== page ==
Perform a comprehensive cybersecurity audit to get a clear idea of your cloud attack surface. Examine at-rest and in-transit data security, review authentication options such as enterprise single sign-on (SSO) and multifactor authentication (MFA), and check the availability and sophistication of role-based access control mechanisms.

Also, never underestimate your users’ willingness to hack around a solution that isn’t straightforward and convenient to use. Evaluate if the security features offered by the SaaS solution fall into this category as well as the number of system administrators you’ll need to efficiently manage users and ensure a seamless experience.

SaaS encryption: how E2EE can boost cloud security

SaaS solutions that use end-to-end encryption, E2EE for short, are infinitely more secure than those that don’t. Not to mention that they eliminate several of the above SaaS security risks and concerns by design, such as:

  • Data access risk – E2EE means that no one but you can access the data stored on their servers. Should any of your encrypted information leak, it would still remain unreadable to unauthorized users, including malicious actors.
  • Compliance shortfalls – End-to-end encryption can significantly improve compliance in cases where data protection is required by law, such as the HIPAA for health records or by professional standards like the PCI DSS.
  • Breach notifications – Encrypted data is unintelligible to anyone without your encryption key. Thus, the GDPR’s 72-hour data breach notification rule does not apply, as no individual can possibly be identified from your encrypted content.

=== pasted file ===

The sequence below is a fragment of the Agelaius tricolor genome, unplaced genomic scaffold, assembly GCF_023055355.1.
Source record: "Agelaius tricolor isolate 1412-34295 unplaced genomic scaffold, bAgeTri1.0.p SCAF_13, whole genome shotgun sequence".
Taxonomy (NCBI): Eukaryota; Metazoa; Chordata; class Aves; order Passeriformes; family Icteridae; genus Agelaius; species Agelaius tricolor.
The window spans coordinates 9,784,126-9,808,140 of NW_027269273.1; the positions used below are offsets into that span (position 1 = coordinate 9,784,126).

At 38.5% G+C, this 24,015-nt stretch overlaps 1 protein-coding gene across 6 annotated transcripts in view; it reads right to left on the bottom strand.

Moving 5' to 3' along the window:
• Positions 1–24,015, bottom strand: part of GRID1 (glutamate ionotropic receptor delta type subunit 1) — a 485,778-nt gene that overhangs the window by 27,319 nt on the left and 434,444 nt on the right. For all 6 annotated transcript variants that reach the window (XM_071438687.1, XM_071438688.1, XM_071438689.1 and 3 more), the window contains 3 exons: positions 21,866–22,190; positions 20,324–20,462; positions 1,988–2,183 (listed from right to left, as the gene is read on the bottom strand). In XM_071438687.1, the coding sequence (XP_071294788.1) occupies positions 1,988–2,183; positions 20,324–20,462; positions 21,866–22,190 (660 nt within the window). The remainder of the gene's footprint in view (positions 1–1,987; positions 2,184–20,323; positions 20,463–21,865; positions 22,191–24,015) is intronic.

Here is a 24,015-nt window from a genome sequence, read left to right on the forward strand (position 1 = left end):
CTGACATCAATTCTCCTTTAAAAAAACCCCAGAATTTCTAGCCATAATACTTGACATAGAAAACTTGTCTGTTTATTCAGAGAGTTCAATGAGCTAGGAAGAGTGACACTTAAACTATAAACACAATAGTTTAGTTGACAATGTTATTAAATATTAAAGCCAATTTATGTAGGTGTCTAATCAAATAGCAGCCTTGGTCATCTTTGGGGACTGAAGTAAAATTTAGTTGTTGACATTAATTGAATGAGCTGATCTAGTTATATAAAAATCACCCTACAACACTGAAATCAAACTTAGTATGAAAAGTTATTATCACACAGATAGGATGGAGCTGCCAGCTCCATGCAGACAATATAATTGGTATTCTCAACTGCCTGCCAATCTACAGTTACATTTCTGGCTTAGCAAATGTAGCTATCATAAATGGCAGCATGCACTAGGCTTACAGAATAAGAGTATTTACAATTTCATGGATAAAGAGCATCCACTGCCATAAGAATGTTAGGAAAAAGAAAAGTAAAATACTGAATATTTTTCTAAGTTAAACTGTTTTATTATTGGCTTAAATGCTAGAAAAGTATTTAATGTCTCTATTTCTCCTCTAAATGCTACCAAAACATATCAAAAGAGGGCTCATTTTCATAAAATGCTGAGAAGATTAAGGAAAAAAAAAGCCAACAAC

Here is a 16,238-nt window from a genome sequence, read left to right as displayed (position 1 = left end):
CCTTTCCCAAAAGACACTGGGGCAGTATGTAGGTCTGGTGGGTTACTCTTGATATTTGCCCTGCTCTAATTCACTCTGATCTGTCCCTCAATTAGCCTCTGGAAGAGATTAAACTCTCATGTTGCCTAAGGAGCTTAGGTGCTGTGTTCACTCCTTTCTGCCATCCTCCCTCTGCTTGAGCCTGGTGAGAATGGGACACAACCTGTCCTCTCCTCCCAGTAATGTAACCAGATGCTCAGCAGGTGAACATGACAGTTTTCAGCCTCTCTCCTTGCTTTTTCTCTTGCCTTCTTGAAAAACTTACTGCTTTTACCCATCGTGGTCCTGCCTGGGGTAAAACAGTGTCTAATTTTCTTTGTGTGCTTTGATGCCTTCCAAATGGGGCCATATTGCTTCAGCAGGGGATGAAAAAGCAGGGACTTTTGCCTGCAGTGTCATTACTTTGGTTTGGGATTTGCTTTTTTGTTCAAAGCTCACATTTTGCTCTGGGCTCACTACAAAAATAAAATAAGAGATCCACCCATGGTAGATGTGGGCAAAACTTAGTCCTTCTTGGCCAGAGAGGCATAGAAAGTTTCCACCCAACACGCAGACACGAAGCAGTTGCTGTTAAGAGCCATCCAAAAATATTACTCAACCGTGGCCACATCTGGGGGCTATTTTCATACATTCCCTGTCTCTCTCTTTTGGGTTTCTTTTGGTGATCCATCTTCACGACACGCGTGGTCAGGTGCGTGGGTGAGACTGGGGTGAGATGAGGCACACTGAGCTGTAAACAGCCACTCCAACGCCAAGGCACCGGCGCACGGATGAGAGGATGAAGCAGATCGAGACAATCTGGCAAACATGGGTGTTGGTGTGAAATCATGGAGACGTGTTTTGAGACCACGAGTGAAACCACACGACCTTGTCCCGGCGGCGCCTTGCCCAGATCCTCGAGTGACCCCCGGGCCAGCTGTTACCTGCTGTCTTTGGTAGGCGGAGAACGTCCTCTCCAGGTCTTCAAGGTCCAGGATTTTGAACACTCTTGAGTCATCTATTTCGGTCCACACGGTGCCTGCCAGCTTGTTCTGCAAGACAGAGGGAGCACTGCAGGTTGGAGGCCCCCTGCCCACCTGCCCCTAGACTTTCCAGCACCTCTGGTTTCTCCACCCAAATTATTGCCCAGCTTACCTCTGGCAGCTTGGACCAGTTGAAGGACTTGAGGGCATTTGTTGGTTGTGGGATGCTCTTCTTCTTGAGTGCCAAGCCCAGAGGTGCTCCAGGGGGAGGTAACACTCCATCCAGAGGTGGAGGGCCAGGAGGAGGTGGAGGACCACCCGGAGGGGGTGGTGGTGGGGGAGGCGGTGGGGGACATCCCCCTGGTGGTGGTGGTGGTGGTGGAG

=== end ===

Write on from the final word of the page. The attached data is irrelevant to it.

Tresorit: a no-stress, no-hassle way to SaaS data security

An end-to-end encrypted cloud storage and collaboration platform, Tresorit empowers you to:

  • Use end-to-end encryption to boost productivity and security Exchange files securely with external collaborators, including clients and vendors, using encrypted links. Ultra-secure share links enable zero-knowledge, end-to-end encrypted document and folder sharing with anyone in just a few clicks or taps.
  • Prevent data breaches due to human error and malicious attacks Apply policy templates, including 2-step verification, IP filtering, timeout policies, and sharing policies, to a set of users, create different policies for each template, and modify these policies at any moment through a single interface.
  • Keep access secure and limited Manage files at a granular level, plus monitor and decide which devices are allowed to access which files within the organization and from where users are allowed to log in to their company account to safeguard critical data assets.
  • Ensure data confidentiality and integrity The GDPR requires users to have a level of access to personal data that is strictly necessary for them to carry out their jobs. Use Tresorit’s permission settings to make sure that access to data is restricted on a need-to-know basis.

Sounds like a good fit for your business? See what else Tresorit has to offer.